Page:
Gina Rush­ton on life in The Aus­tralian news­room

The Saturday Paper - - Front Page - GINA RUSH­TON is a re­porter with Buz­zFeed News.

I miss that magic hour, when ev­ery­thing quick­ens to­wards a dead­line.

In Syd­ney’s cen­tral busi­ness dis­trict, the shade hoisted it­self up the side of sky­scrapers. But on Holt Street, two floors up at The Aus­tralian, things were just get­ting started.

The first few pages of the paper were sub­jected to a re­flu­ent power strug­gle – from ed­i­tor-in-chief, to chief of staff, to re­porter and back.

Busi­ness jour­nal­ists scrib­bled down the clos­ing share prices, court re­porters checked what the lawyers would let them get away with. Pho­tog­ra­phers rushed back from last-minute shoots to file their pic­tures, hop­ing for the front page.

The na­tional chief of staff paced the news­room with a wire­less head­set, chug­ging Diet Coke, try­ing to co-or­di­nate copy from in­ter­state bu­reaus while most re­porters re­ceived their fi­nal word counts and be­gan to butcher their sto­ries.

I would leave one last voice­mail for a fi­nal quote and then keep an eye on the 5pm and 6pm news to make sure we had ev­ery­thing the tele­vi­sion sta­tions did.

Most days at this hour, I would pause to thank my lucky stars that I was al­lowed to sit be­side these veter­ans of print and spin my own tiny cog to help get the paper out on time.

I took one of these mo­ments dur­ing my last week in that news­room, be­fore I started as a break­ing news re­porter for Buz­zFeed Aus­tralia. “I think you’ll miss re­port­ing,” a col­league whis­pered in my ear, “and break­ing news.”

I turned around and waited for him to ex­plain, but he just smirked and went back to his desk.

When I left, I was told I had made the “wrong de­ci­sion”. I had cho­sen to pro­duce “chur­nal­ism” and “click­bait” just a year af­ter fin­ish­ing my cadet­ship.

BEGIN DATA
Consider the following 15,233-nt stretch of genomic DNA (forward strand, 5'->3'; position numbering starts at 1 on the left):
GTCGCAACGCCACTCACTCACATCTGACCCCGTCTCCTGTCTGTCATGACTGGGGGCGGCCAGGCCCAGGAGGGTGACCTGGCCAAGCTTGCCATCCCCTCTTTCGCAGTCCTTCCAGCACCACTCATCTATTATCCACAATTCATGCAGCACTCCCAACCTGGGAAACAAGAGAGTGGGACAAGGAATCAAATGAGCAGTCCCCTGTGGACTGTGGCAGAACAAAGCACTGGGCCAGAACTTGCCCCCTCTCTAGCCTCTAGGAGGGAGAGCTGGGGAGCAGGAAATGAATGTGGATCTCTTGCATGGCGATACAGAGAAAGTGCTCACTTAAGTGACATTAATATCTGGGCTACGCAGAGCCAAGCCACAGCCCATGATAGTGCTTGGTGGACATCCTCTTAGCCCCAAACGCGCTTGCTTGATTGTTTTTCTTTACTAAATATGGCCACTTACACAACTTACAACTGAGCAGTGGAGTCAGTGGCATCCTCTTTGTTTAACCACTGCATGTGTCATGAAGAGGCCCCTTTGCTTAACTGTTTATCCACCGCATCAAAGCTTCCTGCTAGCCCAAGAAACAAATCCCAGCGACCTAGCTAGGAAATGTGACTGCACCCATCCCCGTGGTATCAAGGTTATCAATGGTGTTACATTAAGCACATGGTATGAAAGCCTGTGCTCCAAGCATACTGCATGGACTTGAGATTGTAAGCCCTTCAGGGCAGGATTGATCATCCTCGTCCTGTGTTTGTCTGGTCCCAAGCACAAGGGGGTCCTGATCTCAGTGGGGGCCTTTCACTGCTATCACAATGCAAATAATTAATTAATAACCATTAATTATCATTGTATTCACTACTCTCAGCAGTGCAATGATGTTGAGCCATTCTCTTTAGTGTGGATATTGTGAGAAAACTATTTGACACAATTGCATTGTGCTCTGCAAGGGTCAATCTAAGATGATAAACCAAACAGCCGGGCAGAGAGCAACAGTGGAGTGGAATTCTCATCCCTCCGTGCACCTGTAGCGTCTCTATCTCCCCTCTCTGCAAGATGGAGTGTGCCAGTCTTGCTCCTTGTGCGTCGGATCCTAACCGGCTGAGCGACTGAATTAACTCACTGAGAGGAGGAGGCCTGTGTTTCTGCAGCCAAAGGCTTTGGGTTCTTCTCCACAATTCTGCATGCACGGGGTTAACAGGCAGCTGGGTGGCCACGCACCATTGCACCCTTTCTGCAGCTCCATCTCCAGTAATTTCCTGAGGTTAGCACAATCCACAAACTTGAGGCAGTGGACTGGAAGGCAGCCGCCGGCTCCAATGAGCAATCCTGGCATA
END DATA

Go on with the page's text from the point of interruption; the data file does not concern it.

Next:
The chief ex­ec­u­tive of the paper shook my hand and told me, to a cho­rus of laugh­ter, I must come back and teach the news­room “how to break news via Grindr”.

In es­tab­lished news­rooms, jour­nal­ism is still treated like an in­den­tured ap­pren­tice­ship. To leave a news­pa­per where I was the youngest re­porter for a web­site where the av­er­age age was 26 was a de­ci­sion to be de­rided.

We all no­ticed a some­what sadis­tic plea­sure some older col­leagues took in us fetch­ing cof­fees or tak­ing night shifts. The en­joy­ment was al­ways jus­ti­fied by a “back in my day” or “I suf­fered even more” anec­dote. This is an in­dus­try thing: it is the same for col­leagues at Fair­fax and the ABC.

One day, right on dead­line, my phone rang. “I need you to find an Indige­nous footballer who be­lieves in con­sti­tu­tional recog­ni­tion but is prefer­ably gay and doesn’t be­lieve in same-sex mar­riage,” a voice barked down the line. “And who earns in the sec­ond top tax bracket and lives in the eastern sub­urbs.”

I stopped tak­ing short­hand far too long into the prank. “Oh, and they must be a Virgo.”

One time, an ed­i­tor com­plained of what he thought was a par­tic­u­larly rainy sea­son but I couldn’t find a sin­gle me­te­o­rol­o­gist with fig­ures to back that up – mine all said it had been an un­sea­son­ably dry month. A more se­nior re­porter found a weath­er­man whose quote aligned with the ed­i­tor, so that re­porter wrote the story in­stead. It was more valu­able to find an in­ter­vie­wee or pic­ture op­tion that served to echo the ed­i­tor’s be­lief than to take a story fur­ther.